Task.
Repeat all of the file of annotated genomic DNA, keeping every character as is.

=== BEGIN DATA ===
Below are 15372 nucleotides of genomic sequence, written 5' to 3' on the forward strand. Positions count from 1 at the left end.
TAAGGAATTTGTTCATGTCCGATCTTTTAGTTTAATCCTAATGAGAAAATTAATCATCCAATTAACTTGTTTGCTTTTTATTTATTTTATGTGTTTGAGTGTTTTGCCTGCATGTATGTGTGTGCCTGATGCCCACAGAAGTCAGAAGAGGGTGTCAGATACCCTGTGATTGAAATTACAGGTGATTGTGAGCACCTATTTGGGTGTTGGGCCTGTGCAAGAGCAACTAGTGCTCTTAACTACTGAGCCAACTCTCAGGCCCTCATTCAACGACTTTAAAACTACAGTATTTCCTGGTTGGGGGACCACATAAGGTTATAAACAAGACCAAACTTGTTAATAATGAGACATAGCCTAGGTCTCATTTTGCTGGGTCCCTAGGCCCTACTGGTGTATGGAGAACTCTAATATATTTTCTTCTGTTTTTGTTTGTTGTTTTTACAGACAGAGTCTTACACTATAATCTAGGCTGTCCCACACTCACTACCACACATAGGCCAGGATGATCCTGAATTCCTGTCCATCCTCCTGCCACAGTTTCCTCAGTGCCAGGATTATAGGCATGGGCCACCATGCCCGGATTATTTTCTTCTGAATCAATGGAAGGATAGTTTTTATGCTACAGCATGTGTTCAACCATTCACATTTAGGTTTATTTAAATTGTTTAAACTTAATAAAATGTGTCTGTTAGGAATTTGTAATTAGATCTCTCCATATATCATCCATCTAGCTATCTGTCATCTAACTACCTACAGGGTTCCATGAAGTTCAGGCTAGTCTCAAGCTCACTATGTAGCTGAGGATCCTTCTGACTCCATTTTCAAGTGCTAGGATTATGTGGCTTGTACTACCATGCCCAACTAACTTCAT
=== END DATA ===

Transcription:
Below are 15372 nucleotides of genomic sequence, written 5' to 3' on the forward strand. Positions count from 1 at the left end.
TAAGGAATTTGTTCATGTCCGATCTTTTAGTTTAATCCTAATGAGAAAATTAATCATCCAATTAACTTGTTTGCTTTTTATTTATTTTATGTGTTTGAGTGTTTTGCCTGCATGTATGTGTGTGCCTGATGCCCACAGAAGTCAGAAGAGGGTGTCAGATACCCTGTGATTGAAATTACAGGTGATTGTGAGCACCTATTTGGGTGTTGGGCCTGTGCAAGAGCAACTAGTGCTCTTAACTACTGAGCCAACTCTCAGGCCCTCATTCAACGACTTTAAAACTACAGTATTTCCTGGTTGGGGGACCACATAAGGTTATAAACAAGACCAAACTTGTTAATAATGAGACATAGCCTAGGTCTCATTTTGCTGGGTCCCTAGGCCCTACTGGTGTATGGAGAACTCTAATATATTTTCTTCTGTTTTTGTTTGTTGTTTTTACAGACAGAGTCTTACACTATAATCTAGGCTGTCCCACACTCACTACCACACATAGGCCAGGATGATCCTGAATTCCTGTCCATCCTCCTGCCACAGTTTCCTCAGTGCCAGGATTATAGGCATGGGCCACCATGCCCGGATTATTTTCTTCTGAATCAATGGAAGGATAGTTTTTATGCTACAGCATGTGTTCAACCATTCACATTTAGGTTTATTTAAATTGTTTAAACTTAATAAAATGTGTCTGTTAGGAATTTGTAATTAGATCTCTCCATATATCATCCATCTAGCTATCTGTCATCTAACTACCTACAGGGTTCCATGAAGTTCAGGCTAGTCTCAAGCTCACTATGTAGCTGAGGATCCTTCTGACTCCATTTTCAAGTGCTAGGATTATGTGGCTTGTACTACCATGCCCAACTAACTTCAT